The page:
I would like to know whether we could replace the second image with first image since the second image contains less transitions and states than first image even though everyone uses second image to show construction of (a*). NFA 1NFA 2

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    $\begingroup$ You can construct the NFA for regular expression $a^*$ using only 2 states. $\endgroup$ Commented Oct 29, 2015 at 7:22
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    $\begingroup$ What do you mean by "$R^*(a^*)$"? $\endgroup$ Commented Oct 29, 2015 at 9:14
  • $\begingroup$ @DavidRicherby:Oh that was to show that I used a* instead of the common notation R* to show NFA of Kleene Star. $\endgroup$
    – justin
    Commented Oct 29, 2015 at 10:16
  • $\begingroup$ OK but, if that means what I think it means, that massively changes the question. If $R$ is a general regular expression, you must use the first construction because, in that case, "other than $R$" wouldn't make sense. On the other hand, if you are just considering a single character $a$, my answer applies. $\endgroup$ Commented Oct 29, 2015 at 12:34
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    $\begingroup$ @justin I made a big edit to my answer to try to explain the bigger picture and why "other than $a$" is OK but "other than $R$" is not. Let me know if that helps. If you have follow-up questions about my edited answer, we should maybe move to chat. $\endgroup$ Commented Oct 30, 2015 at 10:58

1 Answer 1


Yes, the two automata are equivalent: both accept the language $a^*$.

However, if you're just interested in the language $a^*$, there's no reason to use either of those two automata. The langauge $a^*$ is accepted by the automaton that has a single state, which is the start state and is accepting. The single transition is an $a$ transition from the state to itself. If this automaton receives any number of $a$'s (including zero), it is in the accepting state; if it receives any other character, it rejects because there is no transition.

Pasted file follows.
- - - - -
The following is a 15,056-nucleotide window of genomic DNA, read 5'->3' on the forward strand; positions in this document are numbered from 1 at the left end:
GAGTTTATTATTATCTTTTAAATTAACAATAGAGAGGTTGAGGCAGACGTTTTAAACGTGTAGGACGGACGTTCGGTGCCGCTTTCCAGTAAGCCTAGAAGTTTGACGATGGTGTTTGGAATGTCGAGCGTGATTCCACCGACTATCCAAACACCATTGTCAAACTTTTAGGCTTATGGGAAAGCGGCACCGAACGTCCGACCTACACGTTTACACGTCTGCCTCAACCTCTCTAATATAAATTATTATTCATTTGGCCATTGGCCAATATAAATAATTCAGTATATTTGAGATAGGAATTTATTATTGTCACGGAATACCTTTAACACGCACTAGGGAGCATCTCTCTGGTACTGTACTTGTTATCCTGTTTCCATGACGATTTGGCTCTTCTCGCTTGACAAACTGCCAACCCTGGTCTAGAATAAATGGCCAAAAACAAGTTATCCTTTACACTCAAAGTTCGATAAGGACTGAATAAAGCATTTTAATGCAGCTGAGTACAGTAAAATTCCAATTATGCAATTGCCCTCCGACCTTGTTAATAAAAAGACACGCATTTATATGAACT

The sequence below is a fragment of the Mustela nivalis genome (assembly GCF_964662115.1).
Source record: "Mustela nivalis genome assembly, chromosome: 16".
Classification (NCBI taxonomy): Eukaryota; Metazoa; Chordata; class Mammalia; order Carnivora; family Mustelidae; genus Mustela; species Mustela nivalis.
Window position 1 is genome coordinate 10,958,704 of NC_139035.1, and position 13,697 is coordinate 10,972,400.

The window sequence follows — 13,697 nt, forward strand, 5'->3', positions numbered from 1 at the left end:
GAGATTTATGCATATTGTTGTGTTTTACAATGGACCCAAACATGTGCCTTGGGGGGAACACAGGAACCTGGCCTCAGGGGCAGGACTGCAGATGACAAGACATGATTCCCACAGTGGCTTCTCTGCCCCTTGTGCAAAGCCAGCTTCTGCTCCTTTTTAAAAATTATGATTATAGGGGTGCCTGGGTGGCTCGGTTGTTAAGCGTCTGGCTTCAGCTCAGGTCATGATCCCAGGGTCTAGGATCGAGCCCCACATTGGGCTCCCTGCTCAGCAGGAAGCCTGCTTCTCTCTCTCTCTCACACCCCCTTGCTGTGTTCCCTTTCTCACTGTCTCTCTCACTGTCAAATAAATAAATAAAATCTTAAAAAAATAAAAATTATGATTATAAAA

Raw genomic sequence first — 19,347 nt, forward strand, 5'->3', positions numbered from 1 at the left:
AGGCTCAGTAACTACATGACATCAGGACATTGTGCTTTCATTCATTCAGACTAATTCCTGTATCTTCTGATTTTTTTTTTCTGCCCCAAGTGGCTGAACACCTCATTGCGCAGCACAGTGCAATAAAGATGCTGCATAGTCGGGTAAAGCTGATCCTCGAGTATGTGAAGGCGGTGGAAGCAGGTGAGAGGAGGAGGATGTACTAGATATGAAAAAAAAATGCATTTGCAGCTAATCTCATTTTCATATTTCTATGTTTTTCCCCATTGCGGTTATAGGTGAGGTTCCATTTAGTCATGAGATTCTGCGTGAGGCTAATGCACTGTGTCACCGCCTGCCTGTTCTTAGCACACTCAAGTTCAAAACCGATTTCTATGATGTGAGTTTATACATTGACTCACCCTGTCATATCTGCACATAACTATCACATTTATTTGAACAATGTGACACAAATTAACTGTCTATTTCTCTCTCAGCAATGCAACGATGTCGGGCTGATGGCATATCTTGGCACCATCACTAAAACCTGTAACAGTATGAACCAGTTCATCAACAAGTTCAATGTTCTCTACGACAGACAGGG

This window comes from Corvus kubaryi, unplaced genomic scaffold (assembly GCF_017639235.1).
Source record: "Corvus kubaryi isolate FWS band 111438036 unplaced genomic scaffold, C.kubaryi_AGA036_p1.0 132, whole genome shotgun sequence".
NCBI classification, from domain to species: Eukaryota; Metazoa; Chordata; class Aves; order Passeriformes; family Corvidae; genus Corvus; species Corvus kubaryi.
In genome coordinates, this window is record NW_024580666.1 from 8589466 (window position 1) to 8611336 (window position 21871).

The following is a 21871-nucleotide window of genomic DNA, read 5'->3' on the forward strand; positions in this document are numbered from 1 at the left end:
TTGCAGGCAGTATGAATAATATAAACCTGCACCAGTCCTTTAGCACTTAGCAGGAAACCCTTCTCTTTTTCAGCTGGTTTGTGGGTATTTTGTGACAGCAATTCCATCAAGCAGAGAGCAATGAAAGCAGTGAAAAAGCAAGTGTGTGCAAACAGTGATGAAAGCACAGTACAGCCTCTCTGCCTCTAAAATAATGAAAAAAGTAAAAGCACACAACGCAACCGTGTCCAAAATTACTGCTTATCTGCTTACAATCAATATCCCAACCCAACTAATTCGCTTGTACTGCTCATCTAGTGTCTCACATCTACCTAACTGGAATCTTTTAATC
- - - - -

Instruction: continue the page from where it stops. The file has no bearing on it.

So, what is the point of the first automaton in the question? Why would you ever use a four-state NFA with $\lambda$-transitions to accept something that a one-state NFA can do? The point is that the automaton is designed to be used as a "subroutine" in an inductive translation of regular expressions to NFAs, via what are called generalized NFAs. In an ordinary NFA, every transition is labelled with a single symbol from the alphabet (or with $\lambda$, if you're allowing that kind of transition); in a generalized NFA, each transition is labelled with a regular expression. To convert the regular expression $R$ to an NFA, you start with the automaton with two states: a start state, an accepting state and a transition between them labelled $R$. You then recursively replace transitions labelled with regular expressions with automata whose transitions are labelled with simpler regular expressions.